Estrogens have neuroprotective actions depending on estrogen type, dose, and timing in both preclinical models and in women during health and disease. Serum neurofilament light chain is a putative biomarker of neurodegeneration in multiple sclerosis, aging, and other neurodegenerative diseases. Here, oral treatment with an estrogen unique to pregnancy (estriol) using an 8 mg dose to induce a mid-pregnancy blood estriol level reduced serum neurofilament light chain in nonpregnant MS women at mean age of 37 years. This is consistent with estriol-mediated protection from neuro-axonal injury and supports the use of serum neurofilament light chain as a biomarker in MS.

About the author

Neuro Doc Gnanapavan


  • Silly question, I’m sure, but I can’t help asking it. The subjects were all women. Could estriol be given to men, and if so might it produce similar results?

    Also, is there something about Copaxone that gave the team a reason for choosing it over other MS drugs for the first study of this kind? I imagine that given the ethical considerations you mention, the next step in determining estriol’s ability to lower NFL readings might be to pair it with other DMTs in similar studies.

    Thanks for calling attention to this interesting work.

    • Oestrogen at these doses shouldn’t be given to men as it would lead to an imbalance with the male hormone testosterone. Although men do produce oestrogen the quantity is small.

      This is a supplementary study to the main study published in the Lancet Neurology; unfortunately the reason for picking GA isn’t given. If you go with highly active DMTs that already lower neurofilament light chain levels significantly you’re probably unlikely to see any added effect on NfL with add on estriol. if you want to demonstrate an effect in such instances you’ll need to do CSF analysis where the quantities of NfL can be in the thousands rather than below 100 as in the blood.

  • Prescribing MS patients glatiramer acetate in the present day is unethical. I wish there was someone who could discipline these negligent creeps, but sadly they are just going to get away with effectively destroying the brains of 111 people.

  • When I was first diagnosed I remember reading about estriol research and MS. This paper is 20 years old (same lead researcher)::


    Staggering that 20 years later nothing has really changed ie estriol isn’t being prescribed (as far as I know) to women with MS. I also recall that testosterone was considered to be neuroprotective (possible reason why more woman than men get MS). Again, this research seems to have hit a brick wall.

    NDG – I wish you the best of luck with the Sizomus trial. I think more of these small scale, shortish timescale studies are the way forward to test ways of reducing inflammation within the CNS. The studies on hormones (estriol and testosterone) have been allowed to drift along for years without any definitive answer ie should these hormones be given to MSers?

    • Good pick up Eve. We have previously referenced this paper when talking about the effects of hormones on MS. Unfortunately, without big institutional or pharma backing (i.e. substantial sums of money) it’s hard to do the Phase 3 multi-centre studies that are needed for drug licensing. The investigator in question did a Phase 2 study in 2016. I do not know what their ongoing plans are.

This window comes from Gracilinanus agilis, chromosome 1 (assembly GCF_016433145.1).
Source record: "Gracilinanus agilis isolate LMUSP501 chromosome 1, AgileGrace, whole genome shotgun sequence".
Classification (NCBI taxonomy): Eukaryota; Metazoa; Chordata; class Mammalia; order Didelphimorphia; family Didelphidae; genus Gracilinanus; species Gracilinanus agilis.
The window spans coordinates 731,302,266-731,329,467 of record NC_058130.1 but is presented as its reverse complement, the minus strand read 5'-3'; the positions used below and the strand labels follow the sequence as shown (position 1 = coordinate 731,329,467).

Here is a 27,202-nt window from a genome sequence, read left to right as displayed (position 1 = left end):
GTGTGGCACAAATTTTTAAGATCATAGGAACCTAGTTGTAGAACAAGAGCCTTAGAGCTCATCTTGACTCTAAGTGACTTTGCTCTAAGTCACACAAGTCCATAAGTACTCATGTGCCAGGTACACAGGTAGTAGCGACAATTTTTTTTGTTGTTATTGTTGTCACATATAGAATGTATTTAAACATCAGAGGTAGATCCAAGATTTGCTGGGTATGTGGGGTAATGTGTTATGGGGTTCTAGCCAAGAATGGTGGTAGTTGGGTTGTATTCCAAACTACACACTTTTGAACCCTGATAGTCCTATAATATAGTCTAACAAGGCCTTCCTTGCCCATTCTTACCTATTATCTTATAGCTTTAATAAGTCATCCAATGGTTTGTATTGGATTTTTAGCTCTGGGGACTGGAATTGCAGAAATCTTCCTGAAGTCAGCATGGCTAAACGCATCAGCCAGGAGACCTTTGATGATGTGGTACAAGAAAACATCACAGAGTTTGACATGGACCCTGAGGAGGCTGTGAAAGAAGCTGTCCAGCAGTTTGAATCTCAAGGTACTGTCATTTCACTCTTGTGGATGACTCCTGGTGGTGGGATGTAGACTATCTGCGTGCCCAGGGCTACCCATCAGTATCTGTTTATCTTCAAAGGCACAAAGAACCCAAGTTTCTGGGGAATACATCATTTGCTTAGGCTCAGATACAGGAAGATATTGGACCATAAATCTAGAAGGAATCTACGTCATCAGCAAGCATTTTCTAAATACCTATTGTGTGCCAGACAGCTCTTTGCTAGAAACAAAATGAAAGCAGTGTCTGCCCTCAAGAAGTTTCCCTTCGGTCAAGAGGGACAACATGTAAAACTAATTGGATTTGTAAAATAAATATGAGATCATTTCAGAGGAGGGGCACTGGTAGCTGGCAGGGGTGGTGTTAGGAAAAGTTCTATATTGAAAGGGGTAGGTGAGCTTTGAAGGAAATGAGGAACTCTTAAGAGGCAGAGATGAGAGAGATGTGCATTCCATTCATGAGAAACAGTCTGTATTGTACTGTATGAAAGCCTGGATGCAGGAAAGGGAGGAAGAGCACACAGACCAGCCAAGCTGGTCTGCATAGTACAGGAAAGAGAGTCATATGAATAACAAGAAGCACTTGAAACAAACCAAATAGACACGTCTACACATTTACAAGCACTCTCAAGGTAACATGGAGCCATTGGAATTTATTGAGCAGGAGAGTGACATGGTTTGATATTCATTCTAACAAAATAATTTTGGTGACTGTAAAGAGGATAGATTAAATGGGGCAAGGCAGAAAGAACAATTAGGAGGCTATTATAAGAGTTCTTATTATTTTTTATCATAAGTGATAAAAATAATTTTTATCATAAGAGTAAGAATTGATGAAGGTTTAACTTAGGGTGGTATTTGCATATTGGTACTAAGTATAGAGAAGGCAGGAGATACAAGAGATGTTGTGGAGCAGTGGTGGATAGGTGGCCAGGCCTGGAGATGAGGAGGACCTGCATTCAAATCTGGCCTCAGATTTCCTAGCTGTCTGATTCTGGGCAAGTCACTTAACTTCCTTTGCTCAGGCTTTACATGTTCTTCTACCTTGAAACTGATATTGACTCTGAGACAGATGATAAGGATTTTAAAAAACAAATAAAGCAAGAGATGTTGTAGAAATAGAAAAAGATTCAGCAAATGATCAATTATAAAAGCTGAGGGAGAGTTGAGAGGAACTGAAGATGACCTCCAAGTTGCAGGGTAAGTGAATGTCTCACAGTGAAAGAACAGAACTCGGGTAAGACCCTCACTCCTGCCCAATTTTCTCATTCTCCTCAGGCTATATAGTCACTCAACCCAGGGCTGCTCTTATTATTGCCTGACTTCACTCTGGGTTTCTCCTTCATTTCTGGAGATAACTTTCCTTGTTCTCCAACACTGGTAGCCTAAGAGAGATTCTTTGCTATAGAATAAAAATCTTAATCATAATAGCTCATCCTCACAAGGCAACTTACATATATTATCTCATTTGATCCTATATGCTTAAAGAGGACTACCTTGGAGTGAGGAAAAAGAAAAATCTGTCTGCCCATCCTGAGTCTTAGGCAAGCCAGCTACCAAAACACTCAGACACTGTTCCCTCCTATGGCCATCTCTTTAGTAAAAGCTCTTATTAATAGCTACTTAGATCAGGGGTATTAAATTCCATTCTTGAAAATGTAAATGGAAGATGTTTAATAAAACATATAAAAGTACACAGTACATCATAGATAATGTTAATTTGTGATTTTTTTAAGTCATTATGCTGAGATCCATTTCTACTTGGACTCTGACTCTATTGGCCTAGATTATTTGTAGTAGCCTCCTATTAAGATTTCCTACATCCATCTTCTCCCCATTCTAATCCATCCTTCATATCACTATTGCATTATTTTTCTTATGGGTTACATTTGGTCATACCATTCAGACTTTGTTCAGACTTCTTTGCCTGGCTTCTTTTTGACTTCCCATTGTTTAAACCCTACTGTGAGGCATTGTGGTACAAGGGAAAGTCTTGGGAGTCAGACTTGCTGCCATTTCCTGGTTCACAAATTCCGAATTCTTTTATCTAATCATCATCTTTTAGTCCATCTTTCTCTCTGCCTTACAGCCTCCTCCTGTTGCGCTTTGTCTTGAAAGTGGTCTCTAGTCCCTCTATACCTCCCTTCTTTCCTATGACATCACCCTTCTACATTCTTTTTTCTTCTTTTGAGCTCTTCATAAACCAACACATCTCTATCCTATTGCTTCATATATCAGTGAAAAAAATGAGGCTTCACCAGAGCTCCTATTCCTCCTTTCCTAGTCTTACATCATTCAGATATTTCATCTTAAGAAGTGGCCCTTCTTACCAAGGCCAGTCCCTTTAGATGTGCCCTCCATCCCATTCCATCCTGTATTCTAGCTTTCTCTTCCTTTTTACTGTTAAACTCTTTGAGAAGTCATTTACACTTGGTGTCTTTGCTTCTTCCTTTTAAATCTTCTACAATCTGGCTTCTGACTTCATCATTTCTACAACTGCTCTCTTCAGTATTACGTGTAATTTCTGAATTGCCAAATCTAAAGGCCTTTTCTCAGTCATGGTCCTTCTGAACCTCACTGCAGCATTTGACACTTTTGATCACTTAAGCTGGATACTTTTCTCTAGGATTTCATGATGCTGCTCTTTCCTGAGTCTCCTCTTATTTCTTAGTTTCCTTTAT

Thanks Re-SIZOMUS. We’re fortunate that Takeda is funding the work and hopefully gives us the results to move this forward to a Phase 3 study in MS. It is still a Phase 1/2 study as the drug is licensed in multiple myeloma but not MS.

      • Thanks again NDG. It seems the question that needs to be answered is whether there is, or ever will be, enough evidence to incorporate oestrogen into treatment protocols for women newly diagnosed with MS. Otherwise this line of inquiry is confirming what’s already fairly well established.
        From the outside it doesn’t seem right that smart, committed people spend years on work that has little prospect of ending with a new product to sell and therefore will not attract funds in the seven-digit range.

  • Any thoughts on how estradiol would do instead of estriol? Many post-menopausal women use that anyway.

    • Likely should switch from estradiol to a 3rd gen Selective estrogen receptor modulator (SERM) like bazedoxifene that can eliminate the cancer risk while still providing benefits to osteoporosis and menopause symptoms, along with possible neuroprotective benefits. Estradiol is stronger than estriol and poses greater risk of cancer promotion for ER+ tumors. Estriol and estradiol are also different expression patterns during/before pregnancy, with estriol more prominent during pregnancy, and estradiol more long term reproductive year expression. Estriol has a single additional hydroxyl group (OH) vs estradiol marking its different binding characteristics to ER receptors.

  • But as a man, I am not sure if the benefit of reduced brain inflammation outweighs the risk of gyno

  • Thank you for highlighting this work. Hope it leads to effective treatments. As a woman who was diagnosed with MS in the second trimester of pregnancy, I felt doubly betrayed by my body. One because my immune system attacked itself and, second, because MS wasn’t supposed to do that during pregnancy. Don’t forget us outliers. Emergency Room Docs need to know it happens in order to treat promptly. Maybe investigating outliers like me will help further illuminate the role of pregnancy on MS.